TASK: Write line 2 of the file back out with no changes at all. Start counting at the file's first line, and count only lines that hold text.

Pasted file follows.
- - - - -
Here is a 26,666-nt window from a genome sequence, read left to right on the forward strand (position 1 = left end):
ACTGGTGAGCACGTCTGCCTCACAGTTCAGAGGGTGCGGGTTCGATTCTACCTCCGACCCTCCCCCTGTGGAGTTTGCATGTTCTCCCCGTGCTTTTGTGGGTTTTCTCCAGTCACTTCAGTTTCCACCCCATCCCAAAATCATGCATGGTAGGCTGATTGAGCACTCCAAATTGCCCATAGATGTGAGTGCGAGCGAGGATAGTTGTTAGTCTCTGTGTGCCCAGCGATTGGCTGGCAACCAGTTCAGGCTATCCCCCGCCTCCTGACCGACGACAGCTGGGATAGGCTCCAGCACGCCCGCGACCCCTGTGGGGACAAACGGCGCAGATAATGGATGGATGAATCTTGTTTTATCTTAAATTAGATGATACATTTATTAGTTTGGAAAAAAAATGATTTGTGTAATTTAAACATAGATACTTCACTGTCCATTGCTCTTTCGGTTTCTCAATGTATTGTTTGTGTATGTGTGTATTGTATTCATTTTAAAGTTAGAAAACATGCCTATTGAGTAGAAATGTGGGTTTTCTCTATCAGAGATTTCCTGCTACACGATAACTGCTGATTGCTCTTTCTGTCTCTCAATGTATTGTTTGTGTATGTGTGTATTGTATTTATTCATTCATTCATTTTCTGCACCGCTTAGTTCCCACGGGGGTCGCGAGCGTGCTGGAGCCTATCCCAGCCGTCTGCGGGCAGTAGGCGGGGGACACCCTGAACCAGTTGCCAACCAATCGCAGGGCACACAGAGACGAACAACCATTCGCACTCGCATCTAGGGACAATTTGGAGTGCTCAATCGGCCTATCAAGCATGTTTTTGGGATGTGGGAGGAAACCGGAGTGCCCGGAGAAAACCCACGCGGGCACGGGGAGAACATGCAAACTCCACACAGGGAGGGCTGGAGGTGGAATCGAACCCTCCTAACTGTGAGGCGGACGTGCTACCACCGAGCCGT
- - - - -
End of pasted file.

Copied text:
ACTGGTGAGCACGTCTGCCTCACAGTTCAGAGGGTGCGGGTTCGATTCTACCTCCGACCCTCCCCCTGTGGAGTTTGCATGTTCTCCCCGTGCTTTTGTGGGTTTTCTCCAGTCACTTCAGTTTCCACCCCATCCCAAAATCATGCATGGTAGGCTGATTGAGCACTCCAAATTGCCCATAGATGTGAGTGCGAGCGAGGATAGTTGTTAGTCTCTGTGTGCCCAGCGATTGGCTGGCAACCAGTTCAGGCTATCCCCCGCCTCCTGACCGACGACAGCTGGGATAGGCTCCAGCACGCCCGCGACCCCTGTGGGGACAAACGGCGCAGATAATGGATGGATGAATCTTGTTTTATCTTAAATTAGATGATACATTTATTAGTTTGGAAAAAAAATGATTTGTGTAATTTAAACATAGATACTTCACTGTCCATTGCTCTTTCGGTTTCTCAATGTATTGTTTGTGTATGTGTGTATTGTATTCATTTTAAAGTTAGAAAACATGCCTATTGAGTAGAAATGTGGGTTTTCTCTATCAGAGATTTCCTGCTACACGATAACTGCTGATTGCTCTTTCTGTCTCTCAATGTATTGTTTGTGTATGTGTGTATTGTATTTATTCATTCATTCATTTTCTGCACCGCTTAGTTCCCACGGGGGTCGCGAGCGTGCTGGAGCCTATCCCAGCCGTCTGCGGGCAGTAGGCGGGGGACACCCTGAACCAGTTGCCAACCAATCGCAGGGCACACAGAGACGAACAACCATTCGCACTCGCATCTAGGGACAATTTGGAGTGCTCAATCGGCCTATCAAGCATGTTTTTGGGATGTGGGAGGAAACCGGAGTGCCCGGAGAAAACCCACGCGGGCACGGGGAGAACATGCAAACTCCACACAGGGAGGGCTGGAGGTGGAATCGAACCCTCCTAACTGTGAGGCGGACGTGCTACCACCGAGCCGT